Nagi no Asukara – 04

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Hikari refuses Miuna’s request to help break up his sister and her dad; prejudiced surface dwellers refuse the sea dwellers’ food; Hikari gets in a fight when he suspects they vandalized the Ojoshi-sama. He’s sent home, and Manaka follows; they rescue Miuna’s dad Itaru from drowning and take him home, where Hikari learns he’s a widower; Miuna confesses to ruining Ojoshi-sama. While visitng Uroko, Akari goes over how she met Itaru’s family and wanted to fill the void his late wife Miori left behind. Manaka tells Hikari she wants to start protecting him, and convinces him to apologize to the kids he wrongly accused; the next day he and Manaka get on their knees, and are both forgiven. Kaname catches Miuna’s friend Sayu – the real Ojoshi vandal – and makes her apologize to Hikari.

The focus returns to Hikari this week, as he’s called an octopus on not one but two occasions. The landlubber Sayu means it as a derogatory term, but Manaka uses it more thoughtfully: like Octopi, Hikari tends to “spit out ink” at “unfamiliar fish”. Rather than try to settle problems with the landies, he lashes out at them and jumps to conclusions. It’s a pattern of behavior that was likely to further isolate him at school had someone not stepped in to steer him right, and to his surprise, it’s Manaka. She used to hide behind everyone else, but she’s becoming stronger and more assertive week by week, even if she still cries a lot. Hikari can’t help but attribute at least part of that growth to Tsumugu’s influence, as he certainly didn’t do anything to incite it. Hikari is understandably conflicted about this.

Still, hotheaded chural that he can be, he does ultimately arrive at a detente with the surface-dwellers, and even if they’re not BFFs, they at least understand each other a little more. The balance of this episode filled in the blanks of the Itaru/Miuna/Akari picture. Miuna’s bluish eyes were an early sign that her late mother was indeed a sea-dweller, meaning Miuna faced the same kind of bullying as Hikari and the others, only at a younger age. But Sayu, a surface-dweller, eventually befriended her, admiring her ability – no doubt developed by necessity in a harsh social environment – to not let the abuse of her peers get to her. Miuna only cares about the opinions of people who care about her. At the same time, Akari cares about Miuna and loves her father, but can’t so easily fill the void left by her mother.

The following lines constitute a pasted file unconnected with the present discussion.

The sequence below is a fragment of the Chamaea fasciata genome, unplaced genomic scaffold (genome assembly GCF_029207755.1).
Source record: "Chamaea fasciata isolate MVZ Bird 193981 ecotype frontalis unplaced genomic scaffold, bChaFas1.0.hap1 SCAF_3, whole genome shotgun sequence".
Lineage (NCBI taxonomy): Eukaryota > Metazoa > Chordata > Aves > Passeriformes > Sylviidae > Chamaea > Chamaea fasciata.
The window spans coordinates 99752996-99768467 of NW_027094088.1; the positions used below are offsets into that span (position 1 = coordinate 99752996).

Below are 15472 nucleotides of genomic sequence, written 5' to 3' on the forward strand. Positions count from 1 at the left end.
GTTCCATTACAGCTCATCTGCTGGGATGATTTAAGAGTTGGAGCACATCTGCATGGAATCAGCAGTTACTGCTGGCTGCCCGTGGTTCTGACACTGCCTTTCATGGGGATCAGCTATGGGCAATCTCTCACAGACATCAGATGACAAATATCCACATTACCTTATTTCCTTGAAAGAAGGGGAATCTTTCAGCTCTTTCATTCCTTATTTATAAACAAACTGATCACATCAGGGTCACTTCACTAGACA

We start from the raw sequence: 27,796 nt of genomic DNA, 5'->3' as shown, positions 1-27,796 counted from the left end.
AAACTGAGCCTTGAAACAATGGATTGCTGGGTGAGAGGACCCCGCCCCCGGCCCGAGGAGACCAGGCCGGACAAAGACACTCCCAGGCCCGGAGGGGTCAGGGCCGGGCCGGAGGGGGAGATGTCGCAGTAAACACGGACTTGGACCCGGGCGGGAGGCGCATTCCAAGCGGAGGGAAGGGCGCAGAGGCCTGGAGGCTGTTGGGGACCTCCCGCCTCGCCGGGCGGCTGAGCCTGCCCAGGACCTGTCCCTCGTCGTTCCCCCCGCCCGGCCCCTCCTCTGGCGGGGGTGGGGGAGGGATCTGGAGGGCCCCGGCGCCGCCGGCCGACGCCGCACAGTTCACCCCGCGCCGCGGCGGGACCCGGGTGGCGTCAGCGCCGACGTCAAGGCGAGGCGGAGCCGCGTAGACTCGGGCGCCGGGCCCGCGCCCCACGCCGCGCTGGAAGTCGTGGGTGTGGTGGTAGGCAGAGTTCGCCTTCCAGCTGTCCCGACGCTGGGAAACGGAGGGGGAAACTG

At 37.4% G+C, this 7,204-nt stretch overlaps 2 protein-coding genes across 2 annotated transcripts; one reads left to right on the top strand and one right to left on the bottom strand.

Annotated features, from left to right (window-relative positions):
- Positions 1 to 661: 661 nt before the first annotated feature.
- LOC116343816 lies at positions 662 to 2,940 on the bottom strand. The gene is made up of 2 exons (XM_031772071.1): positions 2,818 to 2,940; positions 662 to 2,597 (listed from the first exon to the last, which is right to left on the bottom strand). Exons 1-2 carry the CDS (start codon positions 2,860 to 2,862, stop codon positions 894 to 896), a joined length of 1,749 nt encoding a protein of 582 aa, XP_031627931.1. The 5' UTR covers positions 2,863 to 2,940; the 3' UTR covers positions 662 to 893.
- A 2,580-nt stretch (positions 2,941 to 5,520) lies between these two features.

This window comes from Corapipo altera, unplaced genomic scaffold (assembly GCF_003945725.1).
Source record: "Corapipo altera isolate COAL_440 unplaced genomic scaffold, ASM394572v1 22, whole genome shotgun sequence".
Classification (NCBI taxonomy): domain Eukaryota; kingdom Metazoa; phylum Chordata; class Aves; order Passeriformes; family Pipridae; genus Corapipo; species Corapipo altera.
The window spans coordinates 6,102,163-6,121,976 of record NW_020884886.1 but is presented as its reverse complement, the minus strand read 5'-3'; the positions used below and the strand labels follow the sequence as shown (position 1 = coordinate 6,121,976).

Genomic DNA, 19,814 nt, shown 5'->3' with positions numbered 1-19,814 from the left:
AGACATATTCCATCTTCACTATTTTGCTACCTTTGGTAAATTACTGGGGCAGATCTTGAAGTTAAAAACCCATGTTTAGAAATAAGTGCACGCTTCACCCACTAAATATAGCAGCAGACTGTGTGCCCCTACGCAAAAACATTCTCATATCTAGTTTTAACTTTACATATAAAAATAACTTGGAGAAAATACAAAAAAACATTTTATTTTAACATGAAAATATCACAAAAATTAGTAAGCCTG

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Rating:7 (Very Good)

Stray Observations:

  • We thought Sayu and Miuna sounded familiar, because they are: we know Sayu’s seiyu as Madoka from Lagrange, and Miuna’s as Captain Marilka from Mouretsu Pirates.
  • Sayu really did a number on that Ojoshi-sama. Ya went too far, kid.
  • Had Itaru succeeded in using his borrowed diving equipment properly, would it have been fair to call his actions “SCUBA-stalking?”
  • What was that about Chisaki saying she’s “big?” ‘Cause she really isn’t. Either a case of skewed body image on her part, or a disconnect between writers and character designers who can only draw ridiculously pretty characters.
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Nagi no Asukara – 02

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The fish in Hanaka’s knee swims away, and she tries to get Uroko to curse her again. When Tsumugu volunteers to build the Ojoushi-sama, a wooden doll used as a sacrifice in the Ofunehiki (boatdrift) ceremony, Manaka, Hikari, Chisaki and Kaname join him. At the end of the day, they spot Akari kissing a surface guy; a banishable offense. Hikari snaps at Manaka and then Chisaki. Manaka asks Uroko to curse her again, but is interrupted by townsfolk who have arrested Akari. Hikari and Akari’s dad arrives and takes over, ordering everyone else to leave.

Tempests are raging within the hearts of Hikari, Manaka, and Chisaki, belying the cool tranquility of the sea in which they dwell. Chisaki’s situation in particular calls to mind a similar situation with Nadeko in Monogatari: she is in love with someone who doesn’t notice her, but isn’t doing anything to get noticed, because that’s the easiest course. Chisaki understands Hikari’s love for Manaka all too well, as it mirrors her love for him. But confessing her love would make things difficult for everyone, so she abstains. Well, whether she likes it or not, the status quo is already shattered thanks to Manaka’s fated encounter with Tsumugu. he doesn’t really do anything to cause all this havoc with his new sea-dwelling classmates, besides exist and be kind to Manaka.

Hikari even admits he’s a good guy, but that’s irrelevant to him: Manaka is his – not just his charge, but his love. But as he struggles with those feelings, she seems to be slipping away. The tension between everyone is palpably expressed in the awkward way they’re often arranged within the camera frame (see above). Chisaki selflessly warns Tsumugu (under her breath) to stop being so kind to Manaka. Akari provides a solemn warning about what happens when sea-dweller falls for a dry-lander. All of this underlines the theme of the world beneath the sea being so fragile and vulnerable to contamination, versus the unyielding, almost inevitable force of the surface. One by one, people are leaving the sea for good. You have to think at one point in the future there will be no one left down there.

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Rating:7 (Very Good)